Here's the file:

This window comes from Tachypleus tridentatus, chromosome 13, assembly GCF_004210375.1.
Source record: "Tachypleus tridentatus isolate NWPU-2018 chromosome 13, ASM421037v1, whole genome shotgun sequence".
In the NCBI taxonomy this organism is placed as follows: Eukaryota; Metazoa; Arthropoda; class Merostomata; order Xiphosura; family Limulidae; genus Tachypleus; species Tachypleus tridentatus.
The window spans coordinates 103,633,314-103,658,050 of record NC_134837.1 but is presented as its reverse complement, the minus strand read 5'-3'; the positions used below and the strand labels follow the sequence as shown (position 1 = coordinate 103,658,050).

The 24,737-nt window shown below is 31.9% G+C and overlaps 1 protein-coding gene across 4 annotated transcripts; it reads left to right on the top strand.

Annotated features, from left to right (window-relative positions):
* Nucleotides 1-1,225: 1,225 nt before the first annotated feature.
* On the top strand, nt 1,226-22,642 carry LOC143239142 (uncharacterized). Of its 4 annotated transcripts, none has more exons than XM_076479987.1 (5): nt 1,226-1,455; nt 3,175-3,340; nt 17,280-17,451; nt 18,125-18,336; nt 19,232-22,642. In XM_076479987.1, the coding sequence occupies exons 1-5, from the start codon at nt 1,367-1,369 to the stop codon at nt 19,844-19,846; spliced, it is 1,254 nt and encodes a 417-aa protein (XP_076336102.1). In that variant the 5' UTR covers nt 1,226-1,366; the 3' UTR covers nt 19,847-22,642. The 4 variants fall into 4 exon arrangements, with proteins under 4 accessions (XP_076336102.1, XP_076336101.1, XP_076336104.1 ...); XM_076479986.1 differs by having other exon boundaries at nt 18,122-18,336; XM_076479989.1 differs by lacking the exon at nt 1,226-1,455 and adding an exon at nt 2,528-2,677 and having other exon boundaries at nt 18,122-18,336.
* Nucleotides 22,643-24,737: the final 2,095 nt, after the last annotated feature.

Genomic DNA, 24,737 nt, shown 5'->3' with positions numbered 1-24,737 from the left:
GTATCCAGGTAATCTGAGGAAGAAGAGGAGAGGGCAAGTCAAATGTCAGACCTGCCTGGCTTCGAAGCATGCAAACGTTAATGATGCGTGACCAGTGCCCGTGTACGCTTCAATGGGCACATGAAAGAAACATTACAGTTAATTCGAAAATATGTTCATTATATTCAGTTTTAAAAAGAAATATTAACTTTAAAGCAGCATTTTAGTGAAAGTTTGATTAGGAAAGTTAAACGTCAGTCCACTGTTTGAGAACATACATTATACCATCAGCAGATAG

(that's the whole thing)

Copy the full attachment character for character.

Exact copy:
This window comes from Tachypleus tridentatus, chromosome 13, assembly GCF_004210375.1.
Source record: "Tachypleus tridentatus isolate NWPU-2018 chromosome 13, ASM421037v1, whole genome shotgun sequence".
In the NCBI taxonomy this organism is placed as follows: Eukaryota; Metazoa; Arthropoda; class Merostomata; order Xiphosura; family Limulidae; genus Tachypleus; species Tachypleus tridentatus.
The window spans coordinates 103,633,314-103,658,050 of record NC_134837.1 but is presented as its reverse complement, the minus strand read 5'-3'; the positions used below and the strand labels follow the sequence as shown (position 1 = coordinate 103,658,050).

The 24,737-nt window shown below is 31.9% G+C and overlaps 1 protein-coding gene across 4 annotated transcripts; it reads left to right on the top strand.

Annotated features, from left to right (window-relative positions):
* Nucleotides 1-1,225: 1,225 nt before the first annotated feature.
* On the top strand, nt 1,226-22,642 carry LOC143239142 (uncharacterized). Of its 4 annotated transcripts, none has more exons than XM_076479987.1 (5): nt 1,226-1,455; nt 3,175-3,340; nt 17,280-17,451; nt 18,125-18,336; nt 19,232-22,642. In XM_076479987.1, the coding sequence occupies exons 1-5, from the start codon at nt 1,367-1,369 to the stop codon at nt 19,844-19,846; spliced, it is 1,254 nt and encodes a 417-aa protein (XP_076336102.1). In that variant the 5' UTR covers nt 1,226-1,366; the 3' UTR covers nt 19,847-22,642. The 4 variants fall into 4 exon arrangements, with proteins under 4 accessions (XP_076336102.1, XP_076336101.1, XP_076336104.1 ...); XM_076479986.1 differs by having other exon boundaries at nt 18,122-18,336; XM_076479989.1 differs by lacking the exon at nt 1,226-1,455 and adding an exon at nt 2,528-2,677 and having other exon boundaries at nt 18,122-18,336.
* Nucleotides 22,643-24,737: the final 2,095 nt, after the last annotated feature.

Genomic DNA, 24,737 nt, shown 5'->3' with positions numbered 1-24,737 from the left:
GTATCCAGGTAATCTGAGGAAGAAGAGGAGAGGGCAAGTCAAATGTCAGACCTGCCTGGCTTCGAAGCATGCAAACGTTAATGATGCGTGACCAGTGCCCGTGTACGCTTCAATGGGCACATGAAAGAAACATTACAGTTAATTCGAAAATATGTTCATTATATTCAGTTTTAAAAAGAAATATTAACTTTAAAGCAGCATTTTAGTGAAAGTTTGATTAGGAAAGTTAAACGTCAGTCCACTGTTTGAGAACATACATTATACCATCAGCAGATAG